There was a written description and a sketch of another device, too, like a short, stubby flashlight almost with a self-contained power source that was nothing at all like a battery. The scientists at Wright Field who examined it said they couldn’t see the beam of light shoot out of it, but when they pointed the pencil-like flashlight at a wall, they could see a tiny circle of red light, but there was no actual beam from the end of what seemed like a lens to the wall as there would have been if you were playing a flashlight off on a distant object. When they passed an object in front of the source of the light, it interrupted it, but the beam was so intense the object began smoking.


They played with this device a lot before they realized that it was an alien cutting device like a blowtorch. One time they floated some smoke across the light and suddenly the whole beam took shape. What had been invisible suddenly had a round, micro thin, tunnel-like shape to it. Why did the inhabitants of this craft have a cutting device like this aboard their ship? It wasn’t until later, when I read military reports of cattle mutilations in which entire organs were removed without any visible trauma to the surrounding cell tissue, that I realized that the light beam cutting torch I thought was in the Roswell file was actually a surgical implement, just like a scalpel, that was being used by the aliens in medical experiments on our livestock.

Then there was the strangest device of all, a headband, almost, with electrical signal pickup devices on either side. I could figure out no use for this thing whatsoever unless whoever used it did so as a fancy hair band. It seemed to be a one size fits all headpiece that did nothing, at least not for humans. Maybe it picked up brain waves like an electroencephalogram and projected a chart. But no private experiment conducted on it seemed to do anything at all. The scientists didn’t even determine how to plug it in or what its source of power was because it came with no batteries or diagrams.

There were nights I’d spread these articles all around me as if they were indeed Christmas presents. There were nights when I’d just take one thing out and turn it around until I almost memorized what it looked like from different angles before putting it back. The days were passing and, without having been told directly by Trudeau, I knew that he was getting anxious. We’d sit at meetings together when other people were around and he couldn’t say anything, and I could almost hear his insides burst. There were times when we were alone and Trudeau almost didn’t want to broach our shared secret.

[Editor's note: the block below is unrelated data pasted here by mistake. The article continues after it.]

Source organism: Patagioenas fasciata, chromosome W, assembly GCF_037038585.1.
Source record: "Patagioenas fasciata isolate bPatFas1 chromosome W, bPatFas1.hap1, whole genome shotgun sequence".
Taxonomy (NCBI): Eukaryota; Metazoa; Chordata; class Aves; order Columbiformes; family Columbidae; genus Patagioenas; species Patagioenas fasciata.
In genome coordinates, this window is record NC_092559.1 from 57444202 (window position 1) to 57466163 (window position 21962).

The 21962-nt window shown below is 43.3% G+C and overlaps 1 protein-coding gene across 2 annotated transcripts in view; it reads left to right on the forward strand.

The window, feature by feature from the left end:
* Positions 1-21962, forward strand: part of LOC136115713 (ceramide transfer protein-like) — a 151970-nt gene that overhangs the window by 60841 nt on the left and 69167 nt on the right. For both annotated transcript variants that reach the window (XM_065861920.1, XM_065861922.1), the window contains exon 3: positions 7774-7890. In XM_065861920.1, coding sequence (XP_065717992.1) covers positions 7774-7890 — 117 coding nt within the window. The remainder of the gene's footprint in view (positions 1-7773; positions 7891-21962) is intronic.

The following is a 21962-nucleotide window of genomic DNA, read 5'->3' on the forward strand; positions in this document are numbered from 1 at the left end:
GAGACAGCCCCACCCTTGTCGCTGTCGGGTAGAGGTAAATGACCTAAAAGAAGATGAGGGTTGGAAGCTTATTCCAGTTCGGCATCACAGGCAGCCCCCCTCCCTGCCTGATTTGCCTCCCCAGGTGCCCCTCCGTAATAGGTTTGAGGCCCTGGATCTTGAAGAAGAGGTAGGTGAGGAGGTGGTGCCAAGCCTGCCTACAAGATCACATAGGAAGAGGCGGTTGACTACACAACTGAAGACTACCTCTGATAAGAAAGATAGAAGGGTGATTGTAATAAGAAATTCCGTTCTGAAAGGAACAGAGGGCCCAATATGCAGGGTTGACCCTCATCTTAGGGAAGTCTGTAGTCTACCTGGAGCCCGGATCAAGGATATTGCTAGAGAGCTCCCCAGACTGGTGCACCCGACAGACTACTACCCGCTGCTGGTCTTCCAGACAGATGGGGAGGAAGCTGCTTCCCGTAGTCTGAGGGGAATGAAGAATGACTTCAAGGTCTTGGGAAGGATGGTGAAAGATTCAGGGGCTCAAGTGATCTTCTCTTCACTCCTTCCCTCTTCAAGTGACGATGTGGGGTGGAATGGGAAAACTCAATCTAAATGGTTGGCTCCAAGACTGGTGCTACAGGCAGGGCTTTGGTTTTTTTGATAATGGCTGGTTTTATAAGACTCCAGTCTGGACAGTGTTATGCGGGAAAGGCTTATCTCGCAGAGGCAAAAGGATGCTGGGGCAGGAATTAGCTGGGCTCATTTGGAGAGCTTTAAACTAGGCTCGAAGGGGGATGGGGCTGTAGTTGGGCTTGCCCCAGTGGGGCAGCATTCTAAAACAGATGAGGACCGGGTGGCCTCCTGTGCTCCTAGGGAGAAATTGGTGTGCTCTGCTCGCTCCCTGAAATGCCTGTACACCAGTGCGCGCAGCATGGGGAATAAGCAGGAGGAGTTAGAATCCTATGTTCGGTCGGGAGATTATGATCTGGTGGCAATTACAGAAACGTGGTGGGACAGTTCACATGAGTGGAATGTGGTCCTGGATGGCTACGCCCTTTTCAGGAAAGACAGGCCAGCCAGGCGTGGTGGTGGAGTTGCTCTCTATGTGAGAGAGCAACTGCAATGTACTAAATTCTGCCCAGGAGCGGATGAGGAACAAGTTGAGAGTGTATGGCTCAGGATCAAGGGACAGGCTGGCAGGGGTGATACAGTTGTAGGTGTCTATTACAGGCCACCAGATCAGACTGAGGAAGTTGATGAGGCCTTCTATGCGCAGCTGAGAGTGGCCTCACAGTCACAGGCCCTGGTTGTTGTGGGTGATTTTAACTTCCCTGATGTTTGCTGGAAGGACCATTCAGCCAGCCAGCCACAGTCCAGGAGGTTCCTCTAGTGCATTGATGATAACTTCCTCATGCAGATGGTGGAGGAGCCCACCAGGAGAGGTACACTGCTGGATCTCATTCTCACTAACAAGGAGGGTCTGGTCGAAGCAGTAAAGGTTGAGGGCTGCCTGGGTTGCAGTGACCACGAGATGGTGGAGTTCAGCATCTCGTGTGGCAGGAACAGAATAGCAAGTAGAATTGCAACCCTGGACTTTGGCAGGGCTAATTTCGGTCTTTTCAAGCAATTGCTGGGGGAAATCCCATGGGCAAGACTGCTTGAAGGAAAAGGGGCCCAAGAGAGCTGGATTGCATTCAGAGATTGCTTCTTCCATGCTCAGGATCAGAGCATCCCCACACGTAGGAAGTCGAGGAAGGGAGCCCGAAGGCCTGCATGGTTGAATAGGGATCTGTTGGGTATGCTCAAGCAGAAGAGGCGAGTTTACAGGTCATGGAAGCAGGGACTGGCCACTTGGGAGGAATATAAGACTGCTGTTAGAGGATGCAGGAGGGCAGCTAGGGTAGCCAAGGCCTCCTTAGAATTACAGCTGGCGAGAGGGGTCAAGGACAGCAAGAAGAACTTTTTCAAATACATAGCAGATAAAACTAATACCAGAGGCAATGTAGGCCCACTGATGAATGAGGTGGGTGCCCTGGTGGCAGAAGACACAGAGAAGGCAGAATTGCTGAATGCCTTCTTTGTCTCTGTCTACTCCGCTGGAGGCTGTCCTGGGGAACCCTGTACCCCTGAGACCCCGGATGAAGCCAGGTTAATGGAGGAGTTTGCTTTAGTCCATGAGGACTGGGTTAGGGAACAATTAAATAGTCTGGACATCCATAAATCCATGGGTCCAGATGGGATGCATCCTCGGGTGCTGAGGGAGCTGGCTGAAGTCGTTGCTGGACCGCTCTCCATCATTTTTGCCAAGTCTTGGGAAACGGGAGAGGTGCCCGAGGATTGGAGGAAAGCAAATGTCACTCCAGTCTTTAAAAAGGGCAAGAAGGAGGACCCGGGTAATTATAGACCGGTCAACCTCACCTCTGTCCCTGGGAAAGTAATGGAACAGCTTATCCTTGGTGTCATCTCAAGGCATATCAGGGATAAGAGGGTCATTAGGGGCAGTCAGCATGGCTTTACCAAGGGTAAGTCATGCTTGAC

Outside the Pentagon there was a battle starting up all over again set to rage just as it had during the Truman and Eisenhower presidencies. Whose intelligence was accurate? Whose was truthful? Who was trying to manipulate the White House and who believed that by coloring or twisting fact that he could change the course of history? John Kennedy was leading a young administration capable of making extraordinary mistakes. And there were people at the heart of his administration whose own views of how the world should work were inspiring them to distort facts, misstate intentions, and disregard obvious realities in the hope that their views would prevail.

Worse, there were those, deep within a secret government within the government, who had been placed there by the spymasters at the Kremlin. And it was those individuals we had the greatest reason to fear. Right now, Army R&D had stewardship over these bits and pieces of foreign technology from Roswell. How long we would have them I did not know. So, over a late night pot of coffee in General Trudeau’s office, he decided that we would move this material out, out to defense contractors, out to where scientists would see it and where, under the guise of top secrecy, it would be in the system before the CIA could stow it where no one would find it except the very people we were trying to hide it from.

“This is the devil’s plan, General, “ I said to Trudeau that night. “What makes you think we can get away with it?”
“Not we, Phil, “ he said. “You. You’re the one who’s going to get away with it. I’ll just keep them off your back long enough until you do. “

Now, all I could think about was what I’d seen that night in 1947 and, worse, what in the world I was going to do with all this stuff next. I’d asked myself “why me?” hundreds of times since that night in the Pentagon. And asked why after fourteen years and my experience at Fort Riley I had become the inheritor of the Roswell file. But I had no answers then and no answers now. If General Trudeau had meant for this to happen when he took over R&D three years before I got there, I’ll never know. He never gave me any reasons, only orders. But since he was the master strategizer, I sometimes think he believed I must have had some experience with alien encounters and wouldn’t be spooked by working with the technology from the Roswell file.

I never asked him about it, as strange as that seems, because the military being what it is, you don’t ask. You simply do. So, now as then, I don’t question. I only remember that I went forward from that night to put into development as much of the Roswell file as I could and believed that whatever happened, I was doing the right thing.